If a prefix is lost in EIGRP and there is no Feasible Successor route, then the route is marked Active (instead of Passive) and the router sends Query packets to its neighbors. The router must get a response from these queries or the prefix can be SIA (Stuck In Active) and neighbor relationships could be torn down. Cisco has improved this process with SIA Queries in an attempt to no longer down relationships between routers that actually have valid communication capabilities between each other.

EIGRP can load balance between unequal paths. You use a command called variance to control this.

Key Troubleshooting Commands

Here are some critical EIGRP troubleshooting commands and their particular uses:

  • show ip eigrp neighbors—this command is critical for ensuring EIGRP adjacencies are in place as expected. Common reasons for the failure of an adjacency include a mismatch in the Autonomous System number, a failure of the multicast communications on the circuit, misconfigured EIGRP authentication, or misconfigured passive interface.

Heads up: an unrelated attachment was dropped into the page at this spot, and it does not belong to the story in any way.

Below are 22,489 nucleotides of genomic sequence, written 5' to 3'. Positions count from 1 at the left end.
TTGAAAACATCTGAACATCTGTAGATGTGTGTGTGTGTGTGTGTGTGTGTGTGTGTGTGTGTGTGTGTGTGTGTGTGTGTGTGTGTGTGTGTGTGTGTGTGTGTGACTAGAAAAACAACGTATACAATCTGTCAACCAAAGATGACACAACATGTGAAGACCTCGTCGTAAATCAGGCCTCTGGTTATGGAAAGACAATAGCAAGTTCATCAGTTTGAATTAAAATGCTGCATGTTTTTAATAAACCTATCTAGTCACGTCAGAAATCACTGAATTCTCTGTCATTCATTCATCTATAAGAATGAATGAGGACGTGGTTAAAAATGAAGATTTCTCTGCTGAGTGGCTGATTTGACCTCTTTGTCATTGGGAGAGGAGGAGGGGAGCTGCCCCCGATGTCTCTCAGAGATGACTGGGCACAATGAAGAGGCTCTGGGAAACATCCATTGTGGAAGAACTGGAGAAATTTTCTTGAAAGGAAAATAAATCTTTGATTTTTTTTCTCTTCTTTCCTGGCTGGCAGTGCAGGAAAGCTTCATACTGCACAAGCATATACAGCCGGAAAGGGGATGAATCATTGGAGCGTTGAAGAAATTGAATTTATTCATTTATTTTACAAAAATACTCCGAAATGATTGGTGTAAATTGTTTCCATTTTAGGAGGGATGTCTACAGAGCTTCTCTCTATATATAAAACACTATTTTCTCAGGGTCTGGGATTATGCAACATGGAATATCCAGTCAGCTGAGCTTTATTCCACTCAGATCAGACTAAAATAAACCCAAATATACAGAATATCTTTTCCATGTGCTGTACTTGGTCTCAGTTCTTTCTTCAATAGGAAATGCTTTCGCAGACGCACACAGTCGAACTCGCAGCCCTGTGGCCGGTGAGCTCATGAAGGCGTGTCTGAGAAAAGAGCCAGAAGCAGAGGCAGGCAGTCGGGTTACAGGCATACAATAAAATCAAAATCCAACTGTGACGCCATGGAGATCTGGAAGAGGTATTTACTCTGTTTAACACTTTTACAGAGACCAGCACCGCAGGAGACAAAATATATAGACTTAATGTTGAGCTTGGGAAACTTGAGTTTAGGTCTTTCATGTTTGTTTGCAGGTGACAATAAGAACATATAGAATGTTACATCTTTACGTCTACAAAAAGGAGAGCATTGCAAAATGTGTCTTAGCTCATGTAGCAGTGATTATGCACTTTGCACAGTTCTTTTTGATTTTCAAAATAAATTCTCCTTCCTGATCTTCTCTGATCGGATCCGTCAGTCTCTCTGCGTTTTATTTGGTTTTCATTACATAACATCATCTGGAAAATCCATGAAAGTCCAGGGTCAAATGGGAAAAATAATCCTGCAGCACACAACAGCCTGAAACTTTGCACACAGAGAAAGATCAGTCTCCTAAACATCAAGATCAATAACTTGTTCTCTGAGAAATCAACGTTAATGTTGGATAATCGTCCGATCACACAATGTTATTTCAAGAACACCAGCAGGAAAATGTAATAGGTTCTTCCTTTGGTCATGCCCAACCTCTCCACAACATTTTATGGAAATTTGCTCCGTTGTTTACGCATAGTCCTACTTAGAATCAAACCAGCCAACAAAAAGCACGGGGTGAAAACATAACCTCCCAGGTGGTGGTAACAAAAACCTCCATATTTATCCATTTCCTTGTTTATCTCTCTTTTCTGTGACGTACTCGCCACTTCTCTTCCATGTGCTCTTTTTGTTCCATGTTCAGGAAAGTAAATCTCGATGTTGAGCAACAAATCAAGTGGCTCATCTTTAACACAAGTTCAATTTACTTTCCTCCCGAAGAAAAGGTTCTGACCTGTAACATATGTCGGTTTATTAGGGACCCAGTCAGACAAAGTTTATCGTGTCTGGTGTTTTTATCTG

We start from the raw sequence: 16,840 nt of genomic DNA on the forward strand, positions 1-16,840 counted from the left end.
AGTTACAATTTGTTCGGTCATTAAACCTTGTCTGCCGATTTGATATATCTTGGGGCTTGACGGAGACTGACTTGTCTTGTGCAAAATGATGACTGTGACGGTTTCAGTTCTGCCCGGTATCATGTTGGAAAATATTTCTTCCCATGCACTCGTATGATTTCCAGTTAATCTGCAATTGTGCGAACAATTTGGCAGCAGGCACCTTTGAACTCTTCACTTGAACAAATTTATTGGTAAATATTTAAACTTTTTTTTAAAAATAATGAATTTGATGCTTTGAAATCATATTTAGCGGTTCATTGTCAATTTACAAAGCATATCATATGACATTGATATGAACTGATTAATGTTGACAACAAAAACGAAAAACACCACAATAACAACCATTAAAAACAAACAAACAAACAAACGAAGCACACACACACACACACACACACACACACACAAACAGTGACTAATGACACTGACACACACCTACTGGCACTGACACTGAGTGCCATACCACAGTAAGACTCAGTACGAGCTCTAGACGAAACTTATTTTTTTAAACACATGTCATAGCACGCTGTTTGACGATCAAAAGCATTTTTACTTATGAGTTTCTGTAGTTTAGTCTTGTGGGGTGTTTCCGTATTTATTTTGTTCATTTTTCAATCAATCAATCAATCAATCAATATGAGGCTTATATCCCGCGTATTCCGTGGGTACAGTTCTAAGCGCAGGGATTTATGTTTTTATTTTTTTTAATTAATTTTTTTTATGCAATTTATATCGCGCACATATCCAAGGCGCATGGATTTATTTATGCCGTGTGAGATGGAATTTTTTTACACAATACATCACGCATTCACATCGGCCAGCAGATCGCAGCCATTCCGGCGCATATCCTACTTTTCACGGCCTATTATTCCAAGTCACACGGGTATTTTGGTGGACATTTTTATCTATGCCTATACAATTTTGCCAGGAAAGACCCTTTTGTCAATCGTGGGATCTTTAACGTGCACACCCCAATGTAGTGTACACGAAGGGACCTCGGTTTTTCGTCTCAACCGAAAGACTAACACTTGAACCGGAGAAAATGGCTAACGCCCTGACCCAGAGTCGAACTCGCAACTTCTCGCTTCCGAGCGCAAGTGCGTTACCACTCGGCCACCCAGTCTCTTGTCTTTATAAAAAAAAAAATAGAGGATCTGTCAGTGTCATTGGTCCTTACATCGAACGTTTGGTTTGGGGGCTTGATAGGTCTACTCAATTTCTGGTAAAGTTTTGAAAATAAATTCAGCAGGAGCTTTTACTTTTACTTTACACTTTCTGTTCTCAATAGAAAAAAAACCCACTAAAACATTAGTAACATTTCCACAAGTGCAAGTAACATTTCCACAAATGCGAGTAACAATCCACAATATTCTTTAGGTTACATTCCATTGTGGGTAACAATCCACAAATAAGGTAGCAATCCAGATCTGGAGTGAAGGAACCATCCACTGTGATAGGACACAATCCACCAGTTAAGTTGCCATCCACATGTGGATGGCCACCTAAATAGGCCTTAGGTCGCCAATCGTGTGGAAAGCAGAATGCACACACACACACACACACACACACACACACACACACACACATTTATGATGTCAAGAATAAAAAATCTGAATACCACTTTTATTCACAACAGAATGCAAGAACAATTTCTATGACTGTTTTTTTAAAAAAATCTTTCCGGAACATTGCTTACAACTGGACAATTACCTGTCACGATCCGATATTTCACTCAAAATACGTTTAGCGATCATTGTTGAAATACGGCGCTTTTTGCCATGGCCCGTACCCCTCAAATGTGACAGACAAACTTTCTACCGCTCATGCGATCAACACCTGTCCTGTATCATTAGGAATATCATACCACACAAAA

• show ip eigrp interfaces—this command is useful for a quick view of what local interfaces on the device are actually running EIGRP. Should you find key interfaces missing from the output, and ensure your interface is enabled and properly referenced in an EIGRP network command.
  • show ip eigrp topology—this command is critical for two main reasons. One, it allows us to see which routes are marked as Passive and which are Active. Two, it allows us to see which routes possess Feasible Successors. Advertised Distances and Feasible Distance information is given for each prefix in the topology database.
  • debug ip routing—while not specific to EIGRP, this powerful debug command sends console messages for each major event that transpires in the Routing Table. Should an EIGRP prefix be deleted or added, instant alerts can be viewed by the administrator. This command is critical during redistribution scenarios to ensure that the forwarding database is stable.